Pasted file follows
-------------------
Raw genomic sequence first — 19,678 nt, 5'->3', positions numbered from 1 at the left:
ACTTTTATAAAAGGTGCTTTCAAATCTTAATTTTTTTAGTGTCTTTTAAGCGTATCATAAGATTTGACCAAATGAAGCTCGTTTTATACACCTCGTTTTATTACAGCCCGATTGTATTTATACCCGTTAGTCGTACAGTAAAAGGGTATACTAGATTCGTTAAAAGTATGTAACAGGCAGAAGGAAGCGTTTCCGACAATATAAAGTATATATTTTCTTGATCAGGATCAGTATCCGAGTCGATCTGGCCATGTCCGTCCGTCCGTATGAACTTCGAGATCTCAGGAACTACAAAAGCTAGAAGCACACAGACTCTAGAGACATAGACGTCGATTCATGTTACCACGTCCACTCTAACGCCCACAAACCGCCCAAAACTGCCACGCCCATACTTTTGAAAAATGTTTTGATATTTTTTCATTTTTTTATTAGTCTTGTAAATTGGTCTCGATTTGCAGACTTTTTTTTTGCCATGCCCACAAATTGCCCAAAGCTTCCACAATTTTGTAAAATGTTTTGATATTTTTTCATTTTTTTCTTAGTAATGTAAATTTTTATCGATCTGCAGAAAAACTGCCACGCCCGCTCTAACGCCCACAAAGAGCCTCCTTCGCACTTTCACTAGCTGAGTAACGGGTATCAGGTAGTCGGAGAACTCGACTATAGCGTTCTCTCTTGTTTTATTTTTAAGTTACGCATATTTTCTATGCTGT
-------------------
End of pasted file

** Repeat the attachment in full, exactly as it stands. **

Raw genomic sequence first — 19,678 nt, 5'->3', positions numbered from 1 at the left:
ACTTTTATAAAAGGTGCTTTCAAATCTTAATTTTTTTAGTGTCTTTTAAGCGTATCATAAGATTTGACCAAATGAAGCTCGTTTTATACACCTCGTTTTATTACAGCCCGATTGTATTTATACCCGTTAGTCGTACAGTAAAAGGGTATACTAGATTCGTTAAAAGTATGTAACAGGCAGAAGGAAGCGTTTCCGACAATATAAAGTATATATTTTCTTGATCAGGATCAGTATCCGAGTCGATCTGGCCATGTCCGTCCGTCCGTATGAACTTCGAGATCTCAGGAACTACAAAAGCTAGAAGCACACAGACTCTAGAGACATAGACGTCGATTCATGTTACCACGTCCACTCTAACGCCCACAAACCGCCCAAAACTGCCACGCCCATACTTTTGAAAAATGTTTTGATATTTTTTCATTTTTTTATTAGTCTTGTAAATTGGTCTCGATTTGCAGACTTTTTTTTTGCCATGCCCACAAATTGCCCAAAGCTTCCACAATTTTGTAAAATGTTTTGATATTTTTTCATTTTTTTCTTAGTAATGTAAATTTTTATCGATCTGCAGAAAAACTGCCACGCCCGCTCTAACGCCCACAAAGAGCCTCCTTCGCACTTTCACTAGCTGAGTAACGGGTATCAGGTAGTCGGAGAACTCGACTATAGCGTTCTCTCTTGTTTTATTTTTAAGTTACGCATATTTTCTATGCTGT